TBH I don't have the strength to fight with him. I need to show him that by disengaging with her she will improve. I know that disengaging works as I proved it during an incident in the Easter holidays

Sonnet Thu 25-Apr-13 08:50:53

chandon agree about never never giving in. Will focus on that totally

Sonnet Thu 25-Apr-13 10:37:19

At work but this is going round and round in my head.

She suffers from very low self esteem too. Whilst I know I have to be tougher on her and also just want to cuddle her close.

Chandon Thu 25-Apr-13 13:23:32

Important to cuddle her and spoil her when you feel like it, but the " spoiling" has to be n your terms, not hers.

I am disappointed with your DH, I really think he is a big part of the problem.

By saying things like " you two are as bad as eachother" he clearly sees the two of you as being of the same hierarchical level. That's surely not right? How can he talk to you like that?!

Clearly, his attitude is key here, imo.

My DH, who is not perfect, will say when we have soem kick off "listen to your mother", which is more helpful I think.

Sonnet Thu 25-Apr-13 13:41:45

I aso think DH is a big part of the problem. I totally agree about the hierarchical level. He does not always respond like this and can also tell her to "listen" to me. Always, when he does not respond well the kick off/fall out is far worse. He also carrys on a conversation with her and will not disengage which just fuels the fire further.

The issue is he will not listen at the moment if I try to talk to him which will just wind me up and upset me. I need ny strength and energy for DD2

During my lunch break I started reading "Calmer, Easier, Happier Parenting". I need to find a way of engaging with her that doesn't prompt a stand off. I need her to co operate. I do everything for her; pick up her clothes, make her bed, clear up the bathroom after her - all to avoid any stand offs
I have made a rod for my own back - and i need to sort it before it esculates even worse

Thank you all for listening - it is really helping posting here

Sonnet Thu 25-Apr-13 16:14:56

Right, just about to pick up, have snack, will disengage if needed

Sonnet Thu 25-Apr-13 18:33:16

An update for tonight so far:
A good evening, was calm at pick up. Only one minor kick off when I asked her to put her seat belt on. She threw her school bag and snack across the car. I did not engage. She finally put her seat belt on. She has trampolined, made pudding for us all and been pleasant.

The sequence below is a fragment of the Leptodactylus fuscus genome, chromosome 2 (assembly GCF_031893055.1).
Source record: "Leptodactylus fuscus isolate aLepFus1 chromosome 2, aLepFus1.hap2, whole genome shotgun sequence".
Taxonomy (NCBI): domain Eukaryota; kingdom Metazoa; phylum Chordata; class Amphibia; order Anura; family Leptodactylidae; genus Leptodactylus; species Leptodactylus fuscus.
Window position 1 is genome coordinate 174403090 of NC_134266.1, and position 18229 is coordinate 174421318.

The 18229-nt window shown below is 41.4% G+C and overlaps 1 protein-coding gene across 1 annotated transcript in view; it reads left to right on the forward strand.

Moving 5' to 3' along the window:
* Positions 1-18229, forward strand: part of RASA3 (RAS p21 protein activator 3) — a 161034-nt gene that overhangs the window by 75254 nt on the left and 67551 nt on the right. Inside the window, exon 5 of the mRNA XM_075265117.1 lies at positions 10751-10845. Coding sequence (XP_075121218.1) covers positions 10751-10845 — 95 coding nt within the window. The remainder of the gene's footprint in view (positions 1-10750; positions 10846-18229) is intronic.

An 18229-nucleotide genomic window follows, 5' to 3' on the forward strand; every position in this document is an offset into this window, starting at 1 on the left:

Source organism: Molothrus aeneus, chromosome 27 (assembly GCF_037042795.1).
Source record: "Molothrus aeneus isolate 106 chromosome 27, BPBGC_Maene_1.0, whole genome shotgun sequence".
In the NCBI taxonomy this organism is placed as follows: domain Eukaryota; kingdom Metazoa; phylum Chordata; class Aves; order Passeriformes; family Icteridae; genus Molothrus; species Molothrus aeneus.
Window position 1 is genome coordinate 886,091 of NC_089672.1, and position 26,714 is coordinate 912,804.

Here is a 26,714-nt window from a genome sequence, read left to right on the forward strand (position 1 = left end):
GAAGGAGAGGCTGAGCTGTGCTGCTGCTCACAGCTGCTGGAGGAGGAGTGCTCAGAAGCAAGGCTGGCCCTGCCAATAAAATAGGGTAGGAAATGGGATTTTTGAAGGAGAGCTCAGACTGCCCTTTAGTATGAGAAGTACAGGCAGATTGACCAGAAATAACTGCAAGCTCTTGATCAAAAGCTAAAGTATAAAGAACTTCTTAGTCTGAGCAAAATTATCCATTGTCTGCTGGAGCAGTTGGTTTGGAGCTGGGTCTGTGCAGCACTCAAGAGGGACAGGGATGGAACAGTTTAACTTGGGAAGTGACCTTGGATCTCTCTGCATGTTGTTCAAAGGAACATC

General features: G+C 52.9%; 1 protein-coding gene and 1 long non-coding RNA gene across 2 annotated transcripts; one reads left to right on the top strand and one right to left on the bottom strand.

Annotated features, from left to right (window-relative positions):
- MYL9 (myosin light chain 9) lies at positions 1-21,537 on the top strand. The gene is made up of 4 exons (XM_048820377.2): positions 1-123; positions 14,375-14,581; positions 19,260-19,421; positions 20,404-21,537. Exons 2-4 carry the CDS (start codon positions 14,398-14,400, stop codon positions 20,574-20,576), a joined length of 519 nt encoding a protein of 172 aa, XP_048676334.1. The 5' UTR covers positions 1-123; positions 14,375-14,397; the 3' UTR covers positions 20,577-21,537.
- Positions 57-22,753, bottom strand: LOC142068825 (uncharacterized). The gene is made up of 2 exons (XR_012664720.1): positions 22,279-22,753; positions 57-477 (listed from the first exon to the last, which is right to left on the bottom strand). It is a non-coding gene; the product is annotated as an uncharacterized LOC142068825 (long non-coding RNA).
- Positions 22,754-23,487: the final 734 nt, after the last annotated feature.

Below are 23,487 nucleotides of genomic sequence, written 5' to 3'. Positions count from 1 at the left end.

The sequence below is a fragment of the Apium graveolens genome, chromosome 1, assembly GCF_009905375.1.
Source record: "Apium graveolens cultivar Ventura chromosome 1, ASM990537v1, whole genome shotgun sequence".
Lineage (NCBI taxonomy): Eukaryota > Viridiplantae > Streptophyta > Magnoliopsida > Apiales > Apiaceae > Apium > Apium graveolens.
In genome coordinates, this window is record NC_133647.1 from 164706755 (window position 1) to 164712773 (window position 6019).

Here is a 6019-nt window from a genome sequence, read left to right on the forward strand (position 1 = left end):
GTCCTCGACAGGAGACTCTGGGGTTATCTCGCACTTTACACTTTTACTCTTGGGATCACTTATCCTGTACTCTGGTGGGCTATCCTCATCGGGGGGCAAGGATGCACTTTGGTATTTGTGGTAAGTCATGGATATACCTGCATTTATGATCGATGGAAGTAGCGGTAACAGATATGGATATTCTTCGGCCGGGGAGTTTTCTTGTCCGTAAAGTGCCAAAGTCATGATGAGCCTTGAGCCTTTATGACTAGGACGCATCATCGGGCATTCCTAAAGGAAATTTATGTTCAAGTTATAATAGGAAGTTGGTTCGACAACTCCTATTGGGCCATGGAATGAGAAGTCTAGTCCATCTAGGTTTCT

So far so good

Just about to start homework/revision. Had the usual moaning about why she has to do it. I have not engaged in conversation. She has now 'gone to the toilet' the usual excuse for putting it off.

I am ignoring...

TobyLerone Thu 25-Apr-13 19:38:34

Good for you. It might be worth discussing your strategy with your husband, and asking him to support you while you give it a shot to see if it makes a difference. Then he should realise that you're not just being ineffectual and 'pathetic'.

bigbuttons Thu 25-Apr-13 19:39:40

sonnet, you are not dancing remember?. Always remember that thevbnext time she tries to lure you in and metaphorically offers her hand for the temper tantrum tangowink

Googleit Thu 25-Apr-13 20:09:38

She really needs more of your time and attention. You need to get to the root of the problem and try to work it out.

my 9 year old behaved like this but his behaviour is changing through patience and talking it through. I could hardly drive through his tantrums. He had a number of obsessions one of them was a pet obsession and we had to go 24 hour super market to get a dog lead. It seemed to go on for ever. Sometimes give in...but let her know you love giving in is not the politically correct thing but we dont have these issues any more. talk to her and try and find out what's going on because obviously something is not right in her world. Maybe she needed a statement of special educational needs so she has the extra help at school. Maybe you should see if it's not too late to get one.